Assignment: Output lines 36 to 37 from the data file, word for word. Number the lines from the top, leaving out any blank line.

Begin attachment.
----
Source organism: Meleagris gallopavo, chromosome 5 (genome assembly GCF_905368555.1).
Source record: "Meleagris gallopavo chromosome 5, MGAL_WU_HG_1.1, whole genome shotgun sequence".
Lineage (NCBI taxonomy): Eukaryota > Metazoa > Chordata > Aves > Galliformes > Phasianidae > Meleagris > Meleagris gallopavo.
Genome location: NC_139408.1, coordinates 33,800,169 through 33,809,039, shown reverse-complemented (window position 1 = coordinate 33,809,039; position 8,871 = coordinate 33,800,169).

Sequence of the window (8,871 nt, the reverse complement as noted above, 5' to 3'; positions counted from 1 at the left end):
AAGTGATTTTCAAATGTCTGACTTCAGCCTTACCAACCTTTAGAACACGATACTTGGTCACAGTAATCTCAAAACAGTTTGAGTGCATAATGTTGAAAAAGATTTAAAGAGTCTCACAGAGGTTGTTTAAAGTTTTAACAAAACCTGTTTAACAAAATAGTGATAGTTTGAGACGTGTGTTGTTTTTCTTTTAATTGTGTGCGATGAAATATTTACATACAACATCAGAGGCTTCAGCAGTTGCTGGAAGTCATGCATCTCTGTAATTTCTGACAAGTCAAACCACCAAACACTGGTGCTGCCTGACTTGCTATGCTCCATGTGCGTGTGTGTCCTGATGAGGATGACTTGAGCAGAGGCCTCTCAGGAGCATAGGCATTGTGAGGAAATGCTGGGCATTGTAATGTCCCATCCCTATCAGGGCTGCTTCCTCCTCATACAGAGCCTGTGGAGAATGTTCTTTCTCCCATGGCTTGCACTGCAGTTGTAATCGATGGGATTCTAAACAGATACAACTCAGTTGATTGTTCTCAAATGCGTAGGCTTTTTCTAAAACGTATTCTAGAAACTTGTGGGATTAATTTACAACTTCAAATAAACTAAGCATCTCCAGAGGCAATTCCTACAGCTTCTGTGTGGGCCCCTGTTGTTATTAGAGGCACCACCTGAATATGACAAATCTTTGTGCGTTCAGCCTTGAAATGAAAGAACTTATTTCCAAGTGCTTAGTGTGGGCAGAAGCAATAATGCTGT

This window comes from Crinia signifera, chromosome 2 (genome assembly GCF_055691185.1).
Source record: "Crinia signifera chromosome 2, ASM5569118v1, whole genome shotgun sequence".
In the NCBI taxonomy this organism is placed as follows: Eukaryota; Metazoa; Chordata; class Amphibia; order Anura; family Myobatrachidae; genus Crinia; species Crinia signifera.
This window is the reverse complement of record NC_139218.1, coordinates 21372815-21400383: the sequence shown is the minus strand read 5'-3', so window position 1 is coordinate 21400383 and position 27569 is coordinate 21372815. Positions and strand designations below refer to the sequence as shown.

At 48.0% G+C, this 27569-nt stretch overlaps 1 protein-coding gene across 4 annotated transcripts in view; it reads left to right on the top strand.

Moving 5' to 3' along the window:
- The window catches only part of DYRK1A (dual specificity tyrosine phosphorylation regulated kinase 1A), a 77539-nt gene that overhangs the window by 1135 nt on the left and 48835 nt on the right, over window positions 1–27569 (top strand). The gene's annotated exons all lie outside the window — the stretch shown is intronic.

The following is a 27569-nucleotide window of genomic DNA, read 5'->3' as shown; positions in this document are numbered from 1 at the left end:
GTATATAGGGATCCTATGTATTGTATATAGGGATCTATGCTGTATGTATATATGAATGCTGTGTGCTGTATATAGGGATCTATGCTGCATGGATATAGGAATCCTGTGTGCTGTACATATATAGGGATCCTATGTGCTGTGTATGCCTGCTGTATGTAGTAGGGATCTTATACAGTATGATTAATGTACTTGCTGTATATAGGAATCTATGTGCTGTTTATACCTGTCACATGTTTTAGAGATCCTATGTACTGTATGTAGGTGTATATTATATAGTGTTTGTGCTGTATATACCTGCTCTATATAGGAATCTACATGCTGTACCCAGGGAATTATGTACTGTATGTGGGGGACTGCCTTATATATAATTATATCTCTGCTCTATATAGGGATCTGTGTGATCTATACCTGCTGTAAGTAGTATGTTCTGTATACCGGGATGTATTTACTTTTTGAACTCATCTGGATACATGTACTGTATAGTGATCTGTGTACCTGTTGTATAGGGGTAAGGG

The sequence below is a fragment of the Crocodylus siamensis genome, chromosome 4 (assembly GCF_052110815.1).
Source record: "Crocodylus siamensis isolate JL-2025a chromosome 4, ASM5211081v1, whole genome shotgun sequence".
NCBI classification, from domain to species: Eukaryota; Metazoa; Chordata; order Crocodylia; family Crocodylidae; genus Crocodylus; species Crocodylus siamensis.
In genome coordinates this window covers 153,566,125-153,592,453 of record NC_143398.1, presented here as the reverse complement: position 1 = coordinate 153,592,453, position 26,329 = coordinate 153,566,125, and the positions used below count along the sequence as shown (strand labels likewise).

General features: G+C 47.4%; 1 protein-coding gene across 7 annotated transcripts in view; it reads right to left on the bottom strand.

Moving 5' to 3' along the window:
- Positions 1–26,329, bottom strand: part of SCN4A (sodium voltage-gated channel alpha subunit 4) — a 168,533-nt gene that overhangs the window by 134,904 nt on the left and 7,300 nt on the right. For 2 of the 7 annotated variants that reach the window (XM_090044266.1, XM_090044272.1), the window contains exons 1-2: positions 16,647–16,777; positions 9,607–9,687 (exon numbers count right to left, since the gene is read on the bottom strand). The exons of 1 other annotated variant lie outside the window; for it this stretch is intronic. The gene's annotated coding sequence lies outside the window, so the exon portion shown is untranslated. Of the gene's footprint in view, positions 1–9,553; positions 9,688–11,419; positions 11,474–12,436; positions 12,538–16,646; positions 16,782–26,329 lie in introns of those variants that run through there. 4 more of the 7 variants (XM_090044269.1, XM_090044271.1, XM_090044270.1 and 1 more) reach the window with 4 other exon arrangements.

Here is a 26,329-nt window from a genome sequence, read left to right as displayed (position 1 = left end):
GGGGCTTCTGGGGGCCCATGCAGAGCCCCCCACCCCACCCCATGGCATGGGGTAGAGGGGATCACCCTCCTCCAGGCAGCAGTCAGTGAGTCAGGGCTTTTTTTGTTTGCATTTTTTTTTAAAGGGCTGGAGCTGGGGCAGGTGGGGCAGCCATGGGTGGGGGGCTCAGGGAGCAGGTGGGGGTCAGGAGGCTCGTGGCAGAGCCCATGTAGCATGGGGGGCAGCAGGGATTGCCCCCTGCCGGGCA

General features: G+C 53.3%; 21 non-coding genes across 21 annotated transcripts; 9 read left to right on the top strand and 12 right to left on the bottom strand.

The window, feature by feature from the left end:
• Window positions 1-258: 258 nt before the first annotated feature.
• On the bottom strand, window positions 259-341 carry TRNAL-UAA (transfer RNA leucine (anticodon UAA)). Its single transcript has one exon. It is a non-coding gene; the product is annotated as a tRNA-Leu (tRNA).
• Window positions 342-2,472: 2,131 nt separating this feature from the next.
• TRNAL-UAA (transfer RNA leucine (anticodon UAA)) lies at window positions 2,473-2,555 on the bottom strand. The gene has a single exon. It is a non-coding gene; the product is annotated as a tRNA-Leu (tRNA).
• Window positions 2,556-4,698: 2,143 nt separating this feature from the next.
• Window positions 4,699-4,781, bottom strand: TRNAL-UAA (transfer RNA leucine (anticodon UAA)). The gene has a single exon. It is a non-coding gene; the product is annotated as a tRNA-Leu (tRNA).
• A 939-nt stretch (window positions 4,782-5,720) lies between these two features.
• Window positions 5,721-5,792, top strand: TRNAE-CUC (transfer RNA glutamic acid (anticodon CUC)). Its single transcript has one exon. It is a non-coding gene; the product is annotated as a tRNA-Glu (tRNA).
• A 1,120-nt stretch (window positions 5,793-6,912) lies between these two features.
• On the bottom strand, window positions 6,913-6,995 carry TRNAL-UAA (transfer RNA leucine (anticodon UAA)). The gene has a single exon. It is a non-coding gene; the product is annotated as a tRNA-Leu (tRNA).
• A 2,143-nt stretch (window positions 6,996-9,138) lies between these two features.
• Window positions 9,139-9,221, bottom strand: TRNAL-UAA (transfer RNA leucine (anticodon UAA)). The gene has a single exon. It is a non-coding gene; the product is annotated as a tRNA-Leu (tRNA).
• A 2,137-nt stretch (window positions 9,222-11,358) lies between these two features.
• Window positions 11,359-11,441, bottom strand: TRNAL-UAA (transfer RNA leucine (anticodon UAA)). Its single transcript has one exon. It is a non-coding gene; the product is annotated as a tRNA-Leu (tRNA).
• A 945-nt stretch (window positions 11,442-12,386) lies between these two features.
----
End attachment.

• On the bottom strand, window positions 6,913-6,995 carry TRNAL-UAA (transfer RNA leucine (anticodon UAA)). The gene has a single exon. It is a non-coding gene; the product is annotated as a tRNA-Leu (tRNA).
• A 2,143-nt stretch (window positions 6,996-9,138) lies between these two features.